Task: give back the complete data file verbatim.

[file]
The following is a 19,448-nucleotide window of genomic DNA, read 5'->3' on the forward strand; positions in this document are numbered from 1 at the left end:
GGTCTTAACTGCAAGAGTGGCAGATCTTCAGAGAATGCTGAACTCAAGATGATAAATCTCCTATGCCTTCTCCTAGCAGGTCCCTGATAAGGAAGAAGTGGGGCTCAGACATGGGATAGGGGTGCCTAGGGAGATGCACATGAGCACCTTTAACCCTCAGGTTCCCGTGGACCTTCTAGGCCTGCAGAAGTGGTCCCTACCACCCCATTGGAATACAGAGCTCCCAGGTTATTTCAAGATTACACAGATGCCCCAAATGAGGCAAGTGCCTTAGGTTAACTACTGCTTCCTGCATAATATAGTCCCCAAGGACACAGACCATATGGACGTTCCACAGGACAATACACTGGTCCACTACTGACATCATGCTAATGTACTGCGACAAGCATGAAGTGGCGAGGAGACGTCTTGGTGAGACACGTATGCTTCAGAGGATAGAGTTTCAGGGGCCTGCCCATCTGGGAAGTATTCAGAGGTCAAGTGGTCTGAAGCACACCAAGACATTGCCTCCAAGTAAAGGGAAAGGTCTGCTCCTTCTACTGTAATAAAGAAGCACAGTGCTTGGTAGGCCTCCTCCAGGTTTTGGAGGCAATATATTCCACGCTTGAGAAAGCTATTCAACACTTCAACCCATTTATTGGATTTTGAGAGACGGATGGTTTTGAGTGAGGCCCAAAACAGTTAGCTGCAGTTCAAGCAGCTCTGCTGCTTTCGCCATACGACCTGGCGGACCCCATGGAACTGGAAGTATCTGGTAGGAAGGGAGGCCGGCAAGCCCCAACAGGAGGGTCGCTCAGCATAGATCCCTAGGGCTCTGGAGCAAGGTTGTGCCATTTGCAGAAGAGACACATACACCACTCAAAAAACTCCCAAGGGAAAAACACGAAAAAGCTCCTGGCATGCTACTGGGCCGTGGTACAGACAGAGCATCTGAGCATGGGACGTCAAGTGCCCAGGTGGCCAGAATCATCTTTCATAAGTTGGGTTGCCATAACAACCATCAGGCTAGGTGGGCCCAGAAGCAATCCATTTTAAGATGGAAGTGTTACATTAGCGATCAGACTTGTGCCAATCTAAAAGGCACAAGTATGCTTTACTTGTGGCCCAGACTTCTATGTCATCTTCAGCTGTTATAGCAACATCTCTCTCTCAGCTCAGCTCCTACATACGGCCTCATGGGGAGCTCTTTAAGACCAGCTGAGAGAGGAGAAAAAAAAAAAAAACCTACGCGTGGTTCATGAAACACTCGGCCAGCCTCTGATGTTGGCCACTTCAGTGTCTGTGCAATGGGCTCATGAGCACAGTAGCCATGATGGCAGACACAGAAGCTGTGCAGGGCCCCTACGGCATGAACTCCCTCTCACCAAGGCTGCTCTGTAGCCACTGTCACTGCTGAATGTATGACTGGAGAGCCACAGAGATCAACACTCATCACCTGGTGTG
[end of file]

The following is a 19,448-nucleotide window of genomic DNA, read 5'->3' on the forward strand; positions in this document are numbered from 1 at the left end:
GGTCTTAACTGCAAGAGTGGCAGATCTTCAGAGAATGCTGAACTCAAGATGATAAATCTCCTATGCCTTCTCCTAGCAGGTCCCTGATAAGGAAGAAGTGGGGCTCAGACATGGGATAGGGGTGCCTAGGGAGATGCACATGAGCACCTTTAACCCTCAGGTTCCCGTGGACCTTCTAGGCCTGCAGAAGTGGTCCCTACCACCCCATTGGAATACAGAGCTCCCAGGTTATTTCAAGATTACACAGATGCCCCAAATGAGGCAAGTGCCTTAGGTTAACTACTGCTTCCTGCATAATATAGTCCCCAAGGACACAGACCATATGGACGTTCCACAGGACAATACACTGGTCCACTACTGACATCATGCTAATGTACTGCGACAAGCATGAAGTGGCGAGGAGACGTCTTGGTGAGACACGTATGCTTCAGAGGATAGAGTTTCAGGGGCCTGCCCATCTGGGAAGTATTCAGAGGTCAAGTGGTCTGAAGCACACCAAGACATTGCCTCCAAGTAAAGGGAAAGGTCTGCTCCTTCTACTGTAATAAAGAAGCACAGTGCTTGGTAGGCCTCCTCCAGGTTTTGGAGGCAATATATTCCACGCTTGAGAAAGCTATTCAACACTTCAACCCATTTATTGGATTTTGAGAGACGGATGGTTTTGAGTGAGGCCCAAAACAGTTAGCTGCAGTTCAAGCAGCTCTGCTGCTTTCGCCATACGACCTGGCGGACCCCATGGAACTGGAAGTATCTGGTAGGAAGGGAGGCCGGCAAGCCCCAACAGGAGGGTCGCTCAGCATAGATCCCTAGGGCTCTGGAGCAAGGTTGTGCCATTTGCAGAAGAGACACATACACCACTCAAAAAACTCCCAAGGGAAAAACACGAAAAAGCTCCTGGCATGCTACTGGGCCGTGGTACAGACAGAGCATCTGAGCATGGGACGTCAAGTGCCCAGGTGGCCAGAATCATCTTTCATAAGTTGGGTTGCCATAACAACCATCAGGCTAGGTGGGCCCAGAAGCAATCCATTTTAAGATGGAAGTGTTACATTAGCGATCAGACTTGTGCCAATCTAAAAGGCACAAGTATGCTTTACTTGTGGCCCAGACTTCTATGTCATCTTCAGCTGTTATAGCAACATCTCTCTCTCAGCTCAGCTCCTACATACGGCCTCATGGGGAGCTCTTTAAGACCAGCTGAGAGAGGAGAAAAAAAAAAAAAACCTACGCGTGGTTCATGAAACACTCGGCCAGCCTCTGATGTTGGCCACTTCAGTGTCTGTGCAATGGGCTCATGAGCACAGTAGCCATGATGGCAGACACAGAAGCTGTGCAGGGCCCCTACGGCATGAACTCCCTCTCACCAAGGCTGCTCTGTAGCCACTGTCACTGCTGAATGTATGACTGGAGAGCCACAGAGATCAACACTCATCACCTGGTGTG